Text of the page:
Marx sur Marx Cabaret for the benefit of ACT for MS

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Renowned composer and pianist Bill Marx to join forces with Emmy Award-winning actor-singer nephew Gregg Marx for Marx on Marx Cabaret, a unique performance on Sunday July 25, for the benefit of ACT for MS at the Classic Club in Palm Desert.

Tickets cost $ 150 for open seats, which include cocktails, appetizers, the show, and a summer buffet. VIP tables for eight people are available for $ 1,500. VIP tables include front row seats. All tickets are tax deductible donation.

“We are delighted to do the Marx on Marx Cabaret,” said Anne Greer, Act for the MS chair. “The response we have received so far has been excellent.”

He is the organization’s first Marx on Marx Cabaret. While he usually hosts a Summer Jazz Casual, the pianist this year launched the idea of ​​a summer cabaret. “Bill Marx is an artist, and this is his first performance since closing,” said Greer. “For him, it’s exciting to get back to it and work with his nephew Gregg Marx. Bill has been on the [ACT for MS] cabinet from the start. He was excited when he came to us with the idea.

ACT for MS was founded in 1999. The idea arose when Greer’s sister, Norma Greer Fishkind, said to their mother, Gloria, having been diagnosed with MS. “My mother was a renowned journalist in the area,” said Greer, “so she was able to form a council of philanthropists and donors to form ACT For MS.”

The idea was to help clients in the Coachella Valley area in any way possible. Initially, it started with partnerships around the community. ACT for MS has partnered with local gyms and trainers for one-on-one sessions with their clients.

“My sister was diagnosed with MS and then attended College of the Desert with the goal of walking again,” said Greer. “Her instructors said it was a good goal but not achievable. But at the end of the semester, she was walking with a walker.”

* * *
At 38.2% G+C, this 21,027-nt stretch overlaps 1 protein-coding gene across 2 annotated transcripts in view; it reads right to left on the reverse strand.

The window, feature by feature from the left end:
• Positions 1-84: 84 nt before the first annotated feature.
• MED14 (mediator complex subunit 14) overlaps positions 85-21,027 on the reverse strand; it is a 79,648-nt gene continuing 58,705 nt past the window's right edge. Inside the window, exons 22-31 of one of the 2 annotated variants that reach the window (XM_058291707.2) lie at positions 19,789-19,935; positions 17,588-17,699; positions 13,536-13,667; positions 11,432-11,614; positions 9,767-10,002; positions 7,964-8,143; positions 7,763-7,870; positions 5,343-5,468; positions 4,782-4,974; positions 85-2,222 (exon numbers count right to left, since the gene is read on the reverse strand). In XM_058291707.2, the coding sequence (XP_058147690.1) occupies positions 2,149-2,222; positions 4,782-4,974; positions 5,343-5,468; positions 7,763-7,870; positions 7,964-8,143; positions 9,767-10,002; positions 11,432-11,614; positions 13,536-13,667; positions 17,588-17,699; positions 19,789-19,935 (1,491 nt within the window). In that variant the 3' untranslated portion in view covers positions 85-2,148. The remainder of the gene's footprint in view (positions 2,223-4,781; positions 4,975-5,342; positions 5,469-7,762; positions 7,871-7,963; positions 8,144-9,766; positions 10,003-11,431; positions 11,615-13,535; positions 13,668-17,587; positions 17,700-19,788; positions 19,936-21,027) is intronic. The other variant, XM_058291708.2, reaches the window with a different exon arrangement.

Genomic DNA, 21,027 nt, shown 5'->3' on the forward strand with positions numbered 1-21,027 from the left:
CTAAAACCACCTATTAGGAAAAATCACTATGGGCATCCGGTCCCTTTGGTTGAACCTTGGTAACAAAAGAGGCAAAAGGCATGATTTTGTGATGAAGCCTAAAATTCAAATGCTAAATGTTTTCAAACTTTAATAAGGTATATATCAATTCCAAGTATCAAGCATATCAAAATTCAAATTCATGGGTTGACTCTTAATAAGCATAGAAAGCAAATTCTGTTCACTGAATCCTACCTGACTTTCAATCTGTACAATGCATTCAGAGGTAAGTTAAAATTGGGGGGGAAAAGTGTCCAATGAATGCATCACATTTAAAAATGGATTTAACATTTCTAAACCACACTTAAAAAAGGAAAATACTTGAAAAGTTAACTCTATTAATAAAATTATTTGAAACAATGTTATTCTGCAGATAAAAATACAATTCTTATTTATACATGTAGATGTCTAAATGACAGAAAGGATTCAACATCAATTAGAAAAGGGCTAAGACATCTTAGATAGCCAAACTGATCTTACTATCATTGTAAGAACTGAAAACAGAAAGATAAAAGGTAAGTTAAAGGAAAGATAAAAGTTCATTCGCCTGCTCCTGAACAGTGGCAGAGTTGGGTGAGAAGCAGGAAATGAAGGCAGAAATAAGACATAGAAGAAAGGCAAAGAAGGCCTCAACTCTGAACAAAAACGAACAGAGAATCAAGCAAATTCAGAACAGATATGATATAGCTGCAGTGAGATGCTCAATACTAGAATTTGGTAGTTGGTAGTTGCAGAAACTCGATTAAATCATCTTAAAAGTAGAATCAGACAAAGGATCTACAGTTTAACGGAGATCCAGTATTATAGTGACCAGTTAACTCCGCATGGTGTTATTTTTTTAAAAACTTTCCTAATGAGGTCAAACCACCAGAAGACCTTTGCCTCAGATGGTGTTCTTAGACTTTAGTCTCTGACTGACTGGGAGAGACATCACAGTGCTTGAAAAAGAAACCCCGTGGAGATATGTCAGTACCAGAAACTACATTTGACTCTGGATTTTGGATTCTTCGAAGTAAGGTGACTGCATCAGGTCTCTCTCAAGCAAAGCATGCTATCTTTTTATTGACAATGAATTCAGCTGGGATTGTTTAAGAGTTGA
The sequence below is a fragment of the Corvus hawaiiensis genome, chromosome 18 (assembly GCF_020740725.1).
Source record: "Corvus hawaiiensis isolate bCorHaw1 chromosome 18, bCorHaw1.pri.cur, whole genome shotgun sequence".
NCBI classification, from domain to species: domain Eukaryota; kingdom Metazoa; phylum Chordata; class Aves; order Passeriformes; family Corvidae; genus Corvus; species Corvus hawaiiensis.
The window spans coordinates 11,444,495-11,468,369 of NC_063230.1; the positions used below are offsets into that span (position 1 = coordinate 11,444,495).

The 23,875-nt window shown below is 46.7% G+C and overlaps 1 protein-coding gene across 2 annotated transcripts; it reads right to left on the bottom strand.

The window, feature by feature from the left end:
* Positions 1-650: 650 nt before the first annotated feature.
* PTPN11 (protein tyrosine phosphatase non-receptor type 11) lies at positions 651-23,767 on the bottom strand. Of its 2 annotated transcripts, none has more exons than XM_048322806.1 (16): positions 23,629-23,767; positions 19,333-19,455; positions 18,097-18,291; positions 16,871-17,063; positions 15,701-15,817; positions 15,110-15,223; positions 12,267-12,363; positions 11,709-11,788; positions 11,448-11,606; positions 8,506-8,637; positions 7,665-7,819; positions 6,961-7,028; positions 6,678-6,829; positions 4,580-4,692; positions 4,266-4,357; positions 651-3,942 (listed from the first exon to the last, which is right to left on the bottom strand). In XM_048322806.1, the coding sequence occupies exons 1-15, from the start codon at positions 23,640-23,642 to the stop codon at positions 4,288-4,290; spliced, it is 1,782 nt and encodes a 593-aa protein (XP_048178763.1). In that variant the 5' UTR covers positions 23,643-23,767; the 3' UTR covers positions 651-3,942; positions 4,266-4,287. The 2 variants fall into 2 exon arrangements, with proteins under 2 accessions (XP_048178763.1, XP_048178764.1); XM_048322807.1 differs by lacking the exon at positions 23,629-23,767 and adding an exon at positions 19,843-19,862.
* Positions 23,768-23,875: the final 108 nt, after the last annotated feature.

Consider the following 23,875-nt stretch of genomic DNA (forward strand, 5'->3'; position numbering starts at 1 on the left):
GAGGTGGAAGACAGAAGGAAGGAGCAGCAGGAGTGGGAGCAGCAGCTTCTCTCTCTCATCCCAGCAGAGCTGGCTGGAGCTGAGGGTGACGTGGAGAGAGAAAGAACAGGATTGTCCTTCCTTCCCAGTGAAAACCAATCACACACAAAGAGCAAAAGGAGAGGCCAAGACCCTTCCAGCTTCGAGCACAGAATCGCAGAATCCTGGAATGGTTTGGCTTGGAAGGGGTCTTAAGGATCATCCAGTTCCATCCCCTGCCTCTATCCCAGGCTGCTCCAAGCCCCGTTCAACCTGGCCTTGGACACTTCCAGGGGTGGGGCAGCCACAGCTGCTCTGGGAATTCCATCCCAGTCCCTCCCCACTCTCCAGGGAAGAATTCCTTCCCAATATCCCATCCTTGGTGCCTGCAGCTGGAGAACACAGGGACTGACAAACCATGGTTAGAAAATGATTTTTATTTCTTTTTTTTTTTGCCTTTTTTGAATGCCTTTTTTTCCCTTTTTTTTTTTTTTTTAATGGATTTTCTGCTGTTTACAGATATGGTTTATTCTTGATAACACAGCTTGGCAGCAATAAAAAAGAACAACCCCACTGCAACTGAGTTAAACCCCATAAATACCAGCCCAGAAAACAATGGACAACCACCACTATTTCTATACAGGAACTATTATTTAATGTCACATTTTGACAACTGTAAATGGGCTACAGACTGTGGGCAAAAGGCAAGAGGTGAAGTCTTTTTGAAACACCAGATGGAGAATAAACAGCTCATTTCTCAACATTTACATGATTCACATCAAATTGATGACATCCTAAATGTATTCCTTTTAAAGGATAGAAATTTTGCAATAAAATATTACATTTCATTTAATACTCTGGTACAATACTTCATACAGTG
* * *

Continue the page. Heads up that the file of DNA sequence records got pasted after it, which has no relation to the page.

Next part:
ACT for MS is doing everything in its power to help clients live comfortably with multiple sclerosis, including utility bills, air conditioning units for cars, massage therapists, gym memberships, and coaches.

The stories of triumph don’t end with Norma; there are many examples of ACT for clients with multiple sclerosis who have overcome the barriers. “We have a client who was diagnosed with MS and his doctor told him there wasn’t much he could do,” said Greer. “The client came to us for help and we paired him with a trainer to help him slow down his MS. Now he continues to work out.”

In addition to providing an evening of entertainment at ACT for clients with MS, the cabaret is a fundraiser whose proceeds will help clients live more comfortably with multiple sclerosis, including helping with bills. electricity, air conditioning units for cars, massage therapists, gym memberships and coaches, to name a few.

Greer said, “For eligible customers, we help pay their utility bills. The heat is really bad for people with MS, and the heat here is making the bills soar. We also like to exercise our members as it slows down the MS process. For members who cannot travel, we send a massage therapist. “

Not being able to fundraise and get their clients into the gym in the past year due to the COVID-19 pandemic has had a negative impact on the organization’s clients.

“Our customers have wasted two years because of the shutdown,” said Greer. “With the opening of things, we are happy to be able to give them the help they need.”

The Marx on Marx Cabaret is a fun way to kick off fundraising for ACT for MS, whose advice includes Anne Pape, President; Linda williamson, vice-president; Penny mason, secretary; Greer, treasurer; Andy clark; Richard DeSantis; Greer Fishkind; Jo-ann horwitz; Suz hunt; Nelda Linsk; Marx and Georges turner.

“Our board is phenomenal – I can’t thank them enough for everything they do,” said Greer.

Marx on Marx Cabaret takes place on Sunday July 25 at the Bellatrix at the Classic Club. Social time is 4 p.m. followed by a buffet dinner at 5 p.m. To confirm your attendance, call (760) 773-9806 or send an email [email protected].

Eric Sandoval is a freelance writer who writes for the community newspaper Inland Empire. He is currently a student at Cal State, San Bernardino.


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